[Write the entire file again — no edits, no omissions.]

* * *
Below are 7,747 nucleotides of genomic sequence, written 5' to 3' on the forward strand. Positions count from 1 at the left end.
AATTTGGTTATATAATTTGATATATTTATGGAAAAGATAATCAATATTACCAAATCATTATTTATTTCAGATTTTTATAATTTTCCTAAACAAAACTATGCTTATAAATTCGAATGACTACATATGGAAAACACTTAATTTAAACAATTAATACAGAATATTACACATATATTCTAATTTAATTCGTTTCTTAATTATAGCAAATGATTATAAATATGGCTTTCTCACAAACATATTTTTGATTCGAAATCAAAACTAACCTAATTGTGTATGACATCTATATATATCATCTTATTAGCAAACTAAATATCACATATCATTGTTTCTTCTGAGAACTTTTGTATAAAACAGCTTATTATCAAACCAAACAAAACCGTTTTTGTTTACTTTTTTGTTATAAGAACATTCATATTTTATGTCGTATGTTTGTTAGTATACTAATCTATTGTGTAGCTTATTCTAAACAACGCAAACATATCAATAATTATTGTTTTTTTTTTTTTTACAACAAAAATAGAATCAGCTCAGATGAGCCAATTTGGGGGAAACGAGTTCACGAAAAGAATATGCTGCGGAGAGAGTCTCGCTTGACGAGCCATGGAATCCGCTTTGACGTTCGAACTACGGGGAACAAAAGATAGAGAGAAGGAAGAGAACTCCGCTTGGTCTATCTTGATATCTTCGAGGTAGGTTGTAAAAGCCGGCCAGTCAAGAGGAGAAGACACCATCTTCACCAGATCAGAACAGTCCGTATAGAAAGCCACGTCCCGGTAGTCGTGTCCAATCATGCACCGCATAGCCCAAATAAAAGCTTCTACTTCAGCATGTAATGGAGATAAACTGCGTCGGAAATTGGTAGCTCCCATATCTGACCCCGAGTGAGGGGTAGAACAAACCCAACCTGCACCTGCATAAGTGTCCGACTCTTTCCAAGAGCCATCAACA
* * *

Below are 7,747 nucleotides of genomic sequence, written 5' to 3' on the forward strand. Positions count from 1 at the left end.
AATTTGGTTATATAATTTGATATATTTATGGAAAAGATAATCAATATTACCAAATCATTATTTATTTCAGATTTTTATAATTTTCCTAAACAAAACTATGCTTATAAATTCGAATGACTACATATGGAAAACACTTAATTTAAACAATTAATACAGAATATTACACATATATTCTAATTTAATTCGTTTCTTAATTATAGCAAATGATTATAAATATGGCTTTCTCACAAACATATTTTTGATTCGAAATCAAAACTAACCTAATTGTGTATGACATCTATATATATCATCTTATTAGCAAACTAAATATCACATATCATTGTTTCTTCTGAGAACTTTTGTATAAAACAGCTTATTATCAAACCAAACAAAACCGTTTTTGTTTACTTTTTTGTTATAAGAACATTCATATTTTATGTCGTATGTTTGTTAGTATACTAATCTATTGTGTAGCTTATTCTAAACAACGCAAACATATCAATAATTATTGTTTTTTTTTTTTTTACAACAAAAATAGAATCAGCTCAGATGAGCCAATTTGGGGGAAACGAGTTCACGAAAAGAATATGCTGCGGAGAGAGTCTCGCTTGACGAGCCATGGAATCCGCTTTGACGTTCGAACTACGGGGAACAAAAGATAGAGAGAAGGAAGAGAACTCCGCTTGGTCTATCTTGATATCTTCGAGGTAGGTTGTAAAAGCCGGCCAGTCAAGAGGAGAAGACACCATCTTCACCAGATCAGAACAGTCCGTATAGAAAGCCACGTCCCGGTAGTCGTGTCCAATCATGCACCGCATAGCCCAAATAAAAGCTTCTACTTCAGCATGTAATGGAGATAAACTGCGTCGGAAATTGGTAGCTCCCATATCTGACCCCGAGTGAGGGGTAGAACAAACCCAACCTGCACCTGCATAAGTGTCCGACTCTTTCCAAGAGCCATCAACA